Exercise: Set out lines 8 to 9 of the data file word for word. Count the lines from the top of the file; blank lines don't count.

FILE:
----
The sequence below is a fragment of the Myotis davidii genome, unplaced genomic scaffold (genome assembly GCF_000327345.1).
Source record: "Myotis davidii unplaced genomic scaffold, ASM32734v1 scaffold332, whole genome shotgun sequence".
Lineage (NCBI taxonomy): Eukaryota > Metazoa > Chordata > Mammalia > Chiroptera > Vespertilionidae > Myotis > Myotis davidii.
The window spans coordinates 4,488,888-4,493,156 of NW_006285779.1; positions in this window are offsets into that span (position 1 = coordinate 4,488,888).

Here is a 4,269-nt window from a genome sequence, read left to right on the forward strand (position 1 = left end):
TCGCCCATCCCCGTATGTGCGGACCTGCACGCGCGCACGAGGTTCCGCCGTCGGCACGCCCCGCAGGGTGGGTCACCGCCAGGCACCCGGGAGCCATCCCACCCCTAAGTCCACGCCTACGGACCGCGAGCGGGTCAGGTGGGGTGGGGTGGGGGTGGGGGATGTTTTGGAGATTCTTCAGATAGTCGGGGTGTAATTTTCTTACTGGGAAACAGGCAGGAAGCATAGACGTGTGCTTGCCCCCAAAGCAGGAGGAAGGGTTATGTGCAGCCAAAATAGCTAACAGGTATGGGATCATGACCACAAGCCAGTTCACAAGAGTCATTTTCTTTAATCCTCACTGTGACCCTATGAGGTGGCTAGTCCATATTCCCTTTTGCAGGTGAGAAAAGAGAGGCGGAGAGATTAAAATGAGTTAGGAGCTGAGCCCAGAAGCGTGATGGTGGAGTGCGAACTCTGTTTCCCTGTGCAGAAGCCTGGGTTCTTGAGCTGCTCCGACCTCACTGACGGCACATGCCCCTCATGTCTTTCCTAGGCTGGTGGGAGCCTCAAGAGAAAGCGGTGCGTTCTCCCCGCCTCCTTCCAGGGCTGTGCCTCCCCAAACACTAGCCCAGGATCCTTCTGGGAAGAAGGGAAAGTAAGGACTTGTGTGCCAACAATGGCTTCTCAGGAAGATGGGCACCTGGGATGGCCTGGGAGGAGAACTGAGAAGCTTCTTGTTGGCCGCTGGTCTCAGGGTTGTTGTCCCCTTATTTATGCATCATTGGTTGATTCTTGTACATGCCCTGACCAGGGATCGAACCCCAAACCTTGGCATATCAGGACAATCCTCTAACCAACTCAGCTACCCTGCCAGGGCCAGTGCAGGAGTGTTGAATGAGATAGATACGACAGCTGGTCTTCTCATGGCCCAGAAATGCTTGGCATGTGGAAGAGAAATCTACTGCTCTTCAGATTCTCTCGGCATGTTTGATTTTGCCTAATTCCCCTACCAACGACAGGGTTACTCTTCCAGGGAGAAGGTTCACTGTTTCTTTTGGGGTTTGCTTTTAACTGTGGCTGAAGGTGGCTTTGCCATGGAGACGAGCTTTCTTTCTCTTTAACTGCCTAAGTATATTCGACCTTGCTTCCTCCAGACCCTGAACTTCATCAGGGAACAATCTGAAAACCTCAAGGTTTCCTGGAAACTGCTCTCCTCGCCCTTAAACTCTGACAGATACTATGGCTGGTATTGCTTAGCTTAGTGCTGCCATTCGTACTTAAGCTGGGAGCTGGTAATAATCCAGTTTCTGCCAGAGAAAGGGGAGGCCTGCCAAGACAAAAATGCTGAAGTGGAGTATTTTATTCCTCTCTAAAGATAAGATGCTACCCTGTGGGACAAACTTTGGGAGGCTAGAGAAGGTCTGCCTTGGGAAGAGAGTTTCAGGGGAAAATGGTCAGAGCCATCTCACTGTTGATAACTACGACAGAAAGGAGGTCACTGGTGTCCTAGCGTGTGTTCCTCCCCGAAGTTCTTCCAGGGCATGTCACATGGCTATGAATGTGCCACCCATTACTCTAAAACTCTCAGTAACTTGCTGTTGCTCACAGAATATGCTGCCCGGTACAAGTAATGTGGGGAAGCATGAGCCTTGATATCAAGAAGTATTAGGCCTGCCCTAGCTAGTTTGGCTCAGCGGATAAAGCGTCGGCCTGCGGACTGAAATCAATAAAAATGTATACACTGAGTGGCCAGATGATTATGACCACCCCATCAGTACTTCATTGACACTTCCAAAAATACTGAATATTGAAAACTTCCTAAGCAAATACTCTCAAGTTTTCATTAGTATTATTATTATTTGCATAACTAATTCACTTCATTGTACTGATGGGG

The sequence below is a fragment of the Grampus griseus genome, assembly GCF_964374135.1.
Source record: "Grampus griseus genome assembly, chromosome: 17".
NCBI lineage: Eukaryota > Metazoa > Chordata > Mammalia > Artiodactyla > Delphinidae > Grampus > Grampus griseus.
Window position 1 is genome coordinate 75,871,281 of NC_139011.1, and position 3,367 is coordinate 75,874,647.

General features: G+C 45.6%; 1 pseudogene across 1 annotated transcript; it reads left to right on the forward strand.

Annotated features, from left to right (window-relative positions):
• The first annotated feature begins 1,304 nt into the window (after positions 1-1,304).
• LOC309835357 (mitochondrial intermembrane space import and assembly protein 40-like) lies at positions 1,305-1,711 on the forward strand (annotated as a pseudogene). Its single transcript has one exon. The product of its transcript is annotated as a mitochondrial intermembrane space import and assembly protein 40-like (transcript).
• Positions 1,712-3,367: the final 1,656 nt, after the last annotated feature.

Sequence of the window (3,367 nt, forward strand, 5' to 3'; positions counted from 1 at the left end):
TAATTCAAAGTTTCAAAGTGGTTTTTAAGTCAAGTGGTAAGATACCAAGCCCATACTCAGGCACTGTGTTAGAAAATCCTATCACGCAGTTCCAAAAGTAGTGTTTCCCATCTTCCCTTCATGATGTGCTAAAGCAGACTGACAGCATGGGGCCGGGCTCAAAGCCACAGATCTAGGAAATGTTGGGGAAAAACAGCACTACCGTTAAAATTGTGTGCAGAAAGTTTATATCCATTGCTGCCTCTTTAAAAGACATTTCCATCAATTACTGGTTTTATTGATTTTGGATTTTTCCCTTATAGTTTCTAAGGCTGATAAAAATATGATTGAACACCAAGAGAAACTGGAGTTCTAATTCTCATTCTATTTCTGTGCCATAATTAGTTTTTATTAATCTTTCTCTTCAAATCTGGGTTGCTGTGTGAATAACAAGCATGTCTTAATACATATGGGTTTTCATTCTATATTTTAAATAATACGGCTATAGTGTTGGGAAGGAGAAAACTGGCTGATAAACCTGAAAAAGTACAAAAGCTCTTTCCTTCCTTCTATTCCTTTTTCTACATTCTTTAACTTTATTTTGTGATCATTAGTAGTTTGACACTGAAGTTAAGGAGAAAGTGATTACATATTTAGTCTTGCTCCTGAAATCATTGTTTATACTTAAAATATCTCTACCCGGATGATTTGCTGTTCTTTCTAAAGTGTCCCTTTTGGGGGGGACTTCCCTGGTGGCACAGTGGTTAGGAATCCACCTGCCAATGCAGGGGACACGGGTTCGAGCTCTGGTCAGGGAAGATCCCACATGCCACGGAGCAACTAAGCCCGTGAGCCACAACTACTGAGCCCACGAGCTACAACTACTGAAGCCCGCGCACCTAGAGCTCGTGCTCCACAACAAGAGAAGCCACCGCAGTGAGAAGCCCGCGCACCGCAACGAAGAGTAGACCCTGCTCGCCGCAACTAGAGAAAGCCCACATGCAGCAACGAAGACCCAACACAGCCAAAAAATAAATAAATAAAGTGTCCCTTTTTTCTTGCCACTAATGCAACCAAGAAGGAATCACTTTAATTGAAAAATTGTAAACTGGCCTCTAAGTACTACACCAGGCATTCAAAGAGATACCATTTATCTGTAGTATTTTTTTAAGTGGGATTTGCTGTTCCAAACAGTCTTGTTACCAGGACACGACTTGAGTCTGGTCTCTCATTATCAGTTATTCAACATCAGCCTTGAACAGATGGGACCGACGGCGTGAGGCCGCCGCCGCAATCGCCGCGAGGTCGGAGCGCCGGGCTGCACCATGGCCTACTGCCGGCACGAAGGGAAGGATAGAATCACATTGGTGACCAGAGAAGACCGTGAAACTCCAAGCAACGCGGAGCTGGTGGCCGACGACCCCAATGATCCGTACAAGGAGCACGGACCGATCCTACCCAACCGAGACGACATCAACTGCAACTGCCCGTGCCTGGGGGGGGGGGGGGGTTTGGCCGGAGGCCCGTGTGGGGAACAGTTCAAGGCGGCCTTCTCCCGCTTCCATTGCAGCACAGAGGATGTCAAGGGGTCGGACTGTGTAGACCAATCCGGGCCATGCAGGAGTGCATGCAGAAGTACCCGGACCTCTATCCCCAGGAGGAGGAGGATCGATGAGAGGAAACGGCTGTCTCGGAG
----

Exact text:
Source record: "Grampus griseus genome assembly, chromosome: 17".
NCBI lineage: Eukaryota > Metazoa > Chordata > Mammalia > Artiodactyla > Delphinidae > Grampus > Grampus griseus.